A team of Chinese scientists may have found a blip in data collected by their dark matter satellite that could lead to a better understanding of dark matter. The satellite has measured more than 3.5 billion high-energy particles in its study of cosmic rays, and scientists say they’ve finally caught a break—literally.
Dark matter satellite searches out origins of dark matter
China launched its Dark Matter Particle Explorer (DAMPE) satellite in 2015, and the goal of the satellite is to learn more about dark matter and where it came from, explains Space.com. The DAMPE satellite is named for Sun Wukong, China’s mythical Monkey King, and it’s China’s first observatory in space. In Chinese, “Wu” means “understanding” while “kong” translates to void,” which is why the dark matter satellite is so aptly named because its purpose is to understand dark matter, or “the void.”
Scientists believe that approximately five-sixths of the universe’s matter is made from dark matter, according to Space.com. However, physicists haven’t been able to observe dark matter yet due to various scientific challenges, and this is where it’s hoped that the dark matter satellite will be able to fill in some gaps in knowledge.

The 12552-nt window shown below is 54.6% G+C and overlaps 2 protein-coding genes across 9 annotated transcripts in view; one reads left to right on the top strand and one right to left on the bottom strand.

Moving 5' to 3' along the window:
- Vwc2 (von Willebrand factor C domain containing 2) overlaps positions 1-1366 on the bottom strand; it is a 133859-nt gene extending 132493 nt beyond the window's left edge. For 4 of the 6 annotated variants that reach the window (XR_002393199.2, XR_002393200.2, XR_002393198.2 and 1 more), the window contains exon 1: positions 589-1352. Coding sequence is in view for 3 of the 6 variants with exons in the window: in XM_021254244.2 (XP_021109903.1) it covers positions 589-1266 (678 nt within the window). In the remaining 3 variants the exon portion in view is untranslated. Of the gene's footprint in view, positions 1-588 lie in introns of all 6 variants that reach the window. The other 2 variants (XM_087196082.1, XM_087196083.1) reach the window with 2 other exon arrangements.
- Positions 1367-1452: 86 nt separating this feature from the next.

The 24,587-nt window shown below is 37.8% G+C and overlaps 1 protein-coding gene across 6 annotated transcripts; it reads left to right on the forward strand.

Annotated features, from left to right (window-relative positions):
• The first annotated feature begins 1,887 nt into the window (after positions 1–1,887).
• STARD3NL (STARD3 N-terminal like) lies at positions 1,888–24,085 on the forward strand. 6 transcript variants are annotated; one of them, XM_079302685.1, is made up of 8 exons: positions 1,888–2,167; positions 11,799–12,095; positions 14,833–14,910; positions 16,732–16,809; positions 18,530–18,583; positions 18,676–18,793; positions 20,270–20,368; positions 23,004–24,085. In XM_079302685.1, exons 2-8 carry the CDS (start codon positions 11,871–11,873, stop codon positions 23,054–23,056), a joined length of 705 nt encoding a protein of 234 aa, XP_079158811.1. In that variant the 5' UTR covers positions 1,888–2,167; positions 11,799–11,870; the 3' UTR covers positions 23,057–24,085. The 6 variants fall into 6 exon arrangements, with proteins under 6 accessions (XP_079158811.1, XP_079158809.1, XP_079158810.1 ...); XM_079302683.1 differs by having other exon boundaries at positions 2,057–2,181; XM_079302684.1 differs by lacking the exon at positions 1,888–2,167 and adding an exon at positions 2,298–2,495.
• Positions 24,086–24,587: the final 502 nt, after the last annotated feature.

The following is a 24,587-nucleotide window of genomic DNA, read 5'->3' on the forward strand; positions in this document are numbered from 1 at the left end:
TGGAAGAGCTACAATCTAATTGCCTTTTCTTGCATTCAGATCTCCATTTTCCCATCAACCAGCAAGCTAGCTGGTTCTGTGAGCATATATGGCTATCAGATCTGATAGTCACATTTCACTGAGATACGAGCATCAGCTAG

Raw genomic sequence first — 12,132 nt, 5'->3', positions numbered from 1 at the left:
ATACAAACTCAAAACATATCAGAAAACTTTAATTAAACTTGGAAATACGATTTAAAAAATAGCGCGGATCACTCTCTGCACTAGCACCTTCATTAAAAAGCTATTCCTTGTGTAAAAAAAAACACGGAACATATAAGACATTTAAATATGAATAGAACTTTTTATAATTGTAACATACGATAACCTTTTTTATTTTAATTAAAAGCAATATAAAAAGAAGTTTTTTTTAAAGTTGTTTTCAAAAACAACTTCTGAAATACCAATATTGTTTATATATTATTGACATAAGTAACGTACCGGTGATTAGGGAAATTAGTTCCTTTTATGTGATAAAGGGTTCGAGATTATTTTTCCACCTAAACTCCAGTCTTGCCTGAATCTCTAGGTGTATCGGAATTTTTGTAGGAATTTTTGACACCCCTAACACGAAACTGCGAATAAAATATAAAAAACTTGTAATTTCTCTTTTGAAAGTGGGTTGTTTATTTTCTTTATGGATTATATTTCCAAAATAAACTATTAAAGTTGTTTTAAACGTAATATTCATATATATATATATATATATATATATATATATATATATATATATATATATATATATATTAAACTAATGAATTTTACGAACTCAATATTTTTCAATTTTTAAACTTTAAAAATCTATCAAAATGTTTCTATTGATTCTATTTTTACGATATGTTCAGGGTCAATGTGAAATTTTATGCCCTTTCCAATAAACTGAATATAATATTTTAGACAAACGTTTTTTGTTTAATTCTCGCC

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Scientists have been searching for decades for proof that dark matter does indeed exist, but now a team of scientists reports that they’ve found a blip in the data from China’s dark matter satellite. The scientists published their latest findings in the journal Nature.
A hint about the existence of dark matter?
Some physicists believe that dark matter may decay into particles that can be detected when it’s annihilated. It’s hoped that the DAMPE satellite could record this, and the scientists who’ve been tracking the data from the satellite think the blip they found might be a hint about the existence of dark matter.
As Science Magazine explains, the dark matter satellite detected 1.5 million positrons and electrons that were above a particular energy threshold in cosmic rays. Researchers plotting particle numbers against their energy would expect the data to show a smooth curve. Past experiments pointed to the possibility of a break in the curve, and now the dark matter satellite has confirmed that break.
Astrophysicist Chang Jin leads the collaboration of four institutes working on the DAMPE project, and he explained that the break in the curve of plotted data could be evidence that dark matter exists, or it could be from “some other cosmic ray source.” He also said that they will need more data to confirm exactly what the dark matter satellite is seeing.
Initially, they were expecting the satellite to last about three years, but because of how smoothly it’s operating, they now look for a five-year life span, which they believe will allow it to record over 10 billion cosmic ray events.